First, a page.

The Anti-Terrorism and Effective Death Penalty Act of 1996 ("AEDPA") governs this petition because it was filed after the enactment of AEDPA. See Lindh v. Murphy, 521 U.S. 320, 326-27 (1997). Because petitioner is in custody of the California Department of Corrections pursuant to a state court judgment, 28 U.S.C. § 2254 provides the exclusive vehicle for his habeas petition. See White v. Lambert, 370 F.3d 1002, 1009-10 (9th Cir.), cert. denied, 543 U.S. 991 (2004) (providing that § 2254 is "the exclusive vehicle for a habeas petition by a state prisoner in custody pursuant to a state court judgment, even when the petitioner is not challenging his underlying state court conviction."). Under AEDPA, a habeas petition may not be granted with respect to any claim adjudicated on the merits in state court unless petitioner demonstrates that the highest state court decision rejecting his petition was either "contrary to, or involved an unreasonable application of, clearly established Federal law, as determined by the Supreme Court of the United States," or "was based on an unreasonable determination of the facts in light of the evidence presented in the State court proceeding." 28 U.S.C. § 2254(d)(1) and (2).
As a threshold matter, this Court must ascertain whether relevant federal law was "clearly established" at the time of the state court's decision. To make this determination, the Court may only consider the holdings, as opposed to dicta, of the United States Supreme Court. See Williams v. Taylor, 529 U.S. 362, 412 (2000). In this context, Ninth Circuit precedent remains persuasive but not binding authority. See id. at 412-13; Clark v. Murphy, 331 F.3d 1062, 1069 (9th Cir. 2003).
The Court must then determine whether the state court's decision was "contrary to, or involved an unreasonable application of, clearly established Federal law." See Lockyer v. Andrade, 538 U.S. 63, 71 (2003). "Under the 'contrary to' clause, a federal habeas court may grant the writ if the state court arrives at a conclusion opposite to that reached by [the Supreme] Court on a question of law or if the state court decides a case differently than [the] Court has on a set of materially indistinguishable facts." Williams, 529 U.S. at 412-13. "Under the 'unreasonable application' clause, a federal habeas court may grant the writ if the state court identifies the correct governing legal principle from [the] Court's decisions but unreasonably applies that principle to the facts of the prisoner's case." Id. at 413. At all times, a federal habeas court must keep in mind that it "may not issue the writ simply because [it] concludes in its independent judgment that the relevant state-court decision applied clearly established federal law erroneously or incorrectly. Rather that application must also be [objectively] unreasonable." Id. at 411.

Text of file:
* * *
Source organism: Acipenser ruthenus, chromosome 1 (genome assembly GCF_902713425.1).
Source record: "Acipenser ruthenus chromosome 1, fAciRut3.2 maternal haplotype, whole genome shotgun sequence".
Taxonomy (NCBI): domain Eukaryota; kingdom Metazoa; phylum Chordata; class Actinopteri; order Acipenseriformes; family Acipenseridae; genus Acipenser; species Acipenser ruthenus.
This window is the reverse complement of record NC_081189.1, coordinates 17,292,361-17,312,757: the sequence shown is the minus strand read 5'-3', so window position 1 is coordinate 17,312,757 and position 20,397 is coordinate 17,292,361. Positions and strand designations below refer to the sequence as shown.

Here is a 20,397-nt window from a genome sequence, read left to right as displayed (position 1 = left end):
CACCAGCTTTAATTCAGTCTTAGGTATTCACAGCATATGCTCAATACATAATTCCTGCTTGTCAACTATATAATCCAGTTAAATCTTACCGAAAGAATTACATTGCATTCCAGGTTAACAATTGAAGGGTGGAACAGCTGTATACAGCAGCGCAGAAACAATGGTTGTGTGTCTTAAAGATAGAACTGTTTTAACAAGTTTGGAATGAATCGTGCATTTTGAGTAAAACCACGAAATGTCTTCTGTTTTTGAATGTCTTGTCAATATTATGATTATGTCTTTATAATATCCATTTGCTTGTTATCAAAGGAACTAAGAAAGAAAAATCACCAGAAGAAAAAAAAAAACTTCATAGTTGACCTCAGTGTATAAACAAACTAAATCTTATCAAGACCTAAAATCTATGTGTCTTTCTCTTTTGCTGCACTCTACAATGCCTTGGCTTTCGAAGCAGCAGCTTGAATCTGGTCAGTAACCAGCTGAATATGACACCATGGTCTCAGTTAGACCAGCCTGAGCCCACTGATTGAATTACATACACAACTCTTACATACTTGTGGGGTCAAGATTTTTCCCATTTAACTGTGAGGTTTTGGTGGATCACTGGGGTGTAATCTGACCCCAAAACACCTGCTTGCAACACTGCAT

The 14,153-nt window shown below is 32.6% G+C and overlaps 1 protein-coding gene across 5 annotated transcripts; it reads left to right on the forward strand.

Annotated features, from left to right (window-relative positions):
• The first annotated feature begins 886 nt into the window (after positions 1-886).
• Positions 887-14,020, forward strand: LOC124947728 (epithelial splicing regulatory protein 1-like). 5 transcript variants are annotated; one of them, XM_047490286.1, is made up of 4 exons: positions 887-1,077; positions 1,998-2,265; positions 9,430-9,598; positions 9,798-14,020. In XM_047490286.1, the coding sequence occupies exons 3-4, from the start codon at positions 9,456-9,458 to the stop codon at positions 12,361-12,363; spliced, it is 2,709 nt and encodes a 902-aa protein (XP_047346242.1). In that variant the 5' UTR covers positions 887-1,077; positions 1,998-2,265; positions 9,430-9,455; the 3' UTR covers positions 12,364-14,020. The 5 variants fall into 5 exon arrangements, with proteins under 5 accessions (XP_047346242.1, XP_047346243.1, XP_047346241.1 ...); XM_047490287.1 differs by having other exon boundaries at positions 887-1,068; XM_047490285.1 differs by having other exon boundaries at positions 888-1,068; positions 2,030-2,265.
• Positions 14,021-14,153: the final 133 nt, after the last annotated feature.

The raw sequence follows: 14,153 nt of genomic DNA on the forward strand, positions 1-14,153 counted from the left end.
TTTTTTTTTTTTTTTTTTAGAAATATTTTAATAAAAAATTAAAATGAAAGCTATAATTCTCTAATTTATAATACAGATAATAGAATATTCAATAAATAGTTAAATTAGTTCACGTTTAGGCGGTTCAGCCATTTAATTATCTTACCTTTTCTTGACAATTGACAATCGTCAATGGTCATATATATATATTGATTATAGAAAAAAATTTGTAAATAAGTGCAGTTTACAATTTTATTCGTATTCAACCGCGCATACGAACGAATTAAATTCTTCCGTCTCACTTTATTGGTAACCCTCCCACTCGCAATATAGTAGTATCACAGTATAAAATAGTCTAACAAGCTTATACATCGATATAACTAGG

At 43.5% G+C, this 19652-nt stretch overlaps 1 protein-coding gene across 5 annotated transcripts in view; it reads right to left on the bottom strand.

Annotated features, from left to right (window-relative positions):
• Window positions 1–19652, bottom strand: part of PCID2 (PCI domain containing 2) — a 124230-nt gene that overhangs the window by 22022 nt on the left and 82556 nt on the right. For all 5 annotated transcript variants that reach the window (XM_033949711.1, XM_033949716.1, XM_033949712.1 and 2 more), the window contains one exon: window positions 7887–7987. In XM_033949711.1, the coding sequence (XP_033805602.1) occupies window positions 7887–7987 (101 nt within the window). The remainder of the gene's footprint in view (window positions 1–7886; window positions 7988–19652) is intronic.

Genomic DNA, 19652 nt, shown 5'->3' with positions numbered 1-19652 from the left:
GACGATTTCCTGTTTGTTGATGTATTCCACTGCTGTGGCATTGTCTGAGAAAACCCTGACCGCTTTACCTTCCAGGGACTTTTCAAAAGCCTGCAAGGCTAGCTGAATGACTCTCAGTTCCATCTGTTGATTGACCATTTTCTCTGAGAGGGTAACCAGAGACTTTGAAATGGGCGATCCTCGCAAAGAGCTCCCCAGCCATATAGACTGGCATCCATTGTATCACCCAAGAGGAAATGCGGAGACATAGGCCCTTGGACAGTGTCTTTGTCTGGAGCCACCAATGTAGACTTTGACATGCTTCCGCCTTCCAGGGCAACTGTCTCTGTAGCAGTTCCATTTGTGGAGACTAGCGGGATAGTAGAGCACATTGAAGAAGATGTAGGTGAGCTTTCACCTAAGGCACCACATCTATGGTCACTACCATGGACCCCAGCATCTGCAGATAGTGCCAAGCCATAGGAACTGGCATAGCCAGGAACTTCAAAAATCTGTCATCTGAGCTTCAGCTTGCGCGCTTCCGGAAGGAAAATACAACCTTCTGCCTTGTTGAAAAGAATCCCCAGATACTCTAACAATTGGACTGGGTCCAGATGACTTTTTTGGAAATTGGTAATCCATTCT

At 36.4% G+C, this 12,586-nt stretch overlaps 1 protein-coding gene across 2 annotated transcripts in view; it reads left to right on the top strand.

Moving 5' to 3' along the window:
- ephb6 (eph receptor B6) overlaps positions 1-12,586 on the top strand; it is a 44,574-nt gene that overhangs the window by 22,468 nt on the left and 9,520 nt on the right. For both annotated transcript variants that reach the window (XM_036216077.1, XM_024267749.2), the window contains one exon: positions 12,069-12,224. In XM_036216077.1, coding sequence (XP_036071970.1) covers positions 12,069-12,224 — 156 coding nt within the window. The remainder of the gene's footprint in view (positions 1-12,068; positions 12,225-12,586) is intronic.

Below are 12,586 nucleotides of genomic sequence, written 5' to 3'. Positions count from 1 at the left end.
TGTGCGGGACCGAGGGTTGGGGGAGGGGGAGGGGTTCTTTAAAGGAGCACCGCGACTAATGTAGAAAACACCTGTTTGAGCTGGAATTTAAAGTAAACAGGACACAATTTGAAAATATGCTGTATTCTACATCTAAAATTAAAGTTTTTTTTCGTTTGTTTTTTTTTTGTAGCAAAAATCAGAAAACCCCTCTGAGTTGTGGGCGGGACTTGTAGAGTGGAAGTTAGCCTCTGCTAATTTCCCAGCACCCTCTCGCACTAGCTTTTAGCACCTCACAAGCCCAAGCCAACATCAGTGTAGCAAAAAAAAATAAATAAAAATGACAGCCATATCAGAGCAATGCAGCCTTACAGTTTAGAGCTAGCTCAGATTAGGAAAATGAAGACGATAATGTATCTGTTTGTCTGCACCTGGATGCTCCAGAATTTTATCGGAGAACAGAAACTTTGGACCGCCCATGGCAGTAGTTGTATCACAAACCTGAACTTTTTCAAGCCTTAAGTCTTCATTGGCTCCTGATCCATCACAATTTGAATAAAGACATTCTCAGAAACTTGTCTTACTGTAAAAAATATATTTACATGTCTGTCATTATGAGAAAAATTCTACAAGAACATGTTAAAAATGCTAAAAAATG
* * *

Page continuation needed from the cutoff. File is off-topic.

In each case, the petitioner has the burden of establishing that the state court decision was contrary to, or involved an unreasonable application of, clearly established federal law. See 28 U.S.C. § 2254; Baylor v. Estelle, 94 F.3d 1321, 1325 (9th Cir. 1996). To determine whether the petitioner has met this burden, a federal habeas court looks to the last reasoned state court decision because subsequent unexplained orders upholding that judgment are presumed to rest upon the same ground. See Ylst v. Nunnemaker, 501 U.S. 797, 803-04 (1991); Medley v. Runnels, 506 F.3d 857, 862 (9th Cir. 2007).
Finally, AEDPA requires federal courts to give considerable deference to state court decisions, and state courts' factual findings are presumed correct. See 28 U.S.C. § 2254(e)(1). Federal courts are also bound by a state's interpretation of its own laws. See Murtishaw v. Woodford, 255 F.3d 926, 964 (9th Cir. 2001) (citing Powell v. Ducharme, 998 F.2d 710, 713 (9th Cir. 1993)).
IV. FEDERAL HABEAS CHALLENGES TO STATE PAROLE DENIALS
A. Due Process Right to be Released on Parole
Under the Fifth and Fourteenth Amendments to the United States Constitution, the government is prohibited from depriving an inmate of life, liberty or property without the due process of law. U.S. Const. amends. V, XIV. A prisoner's due process claim must be analyzed in two steps: the first asks whether the state has interfered with a constitutionally protected liberty or property interest of the prisoner, and the second asks whether the procedures accompanying that interference were constitutionally sufficient. Ky. Dep't of Corrs. v. Thompson, 490 U.S. 454, 460 (1989); Sass v. Cal. Bd. of Prison Terms, 461 F.3d 1123, 1127 (9th Cir. 2006).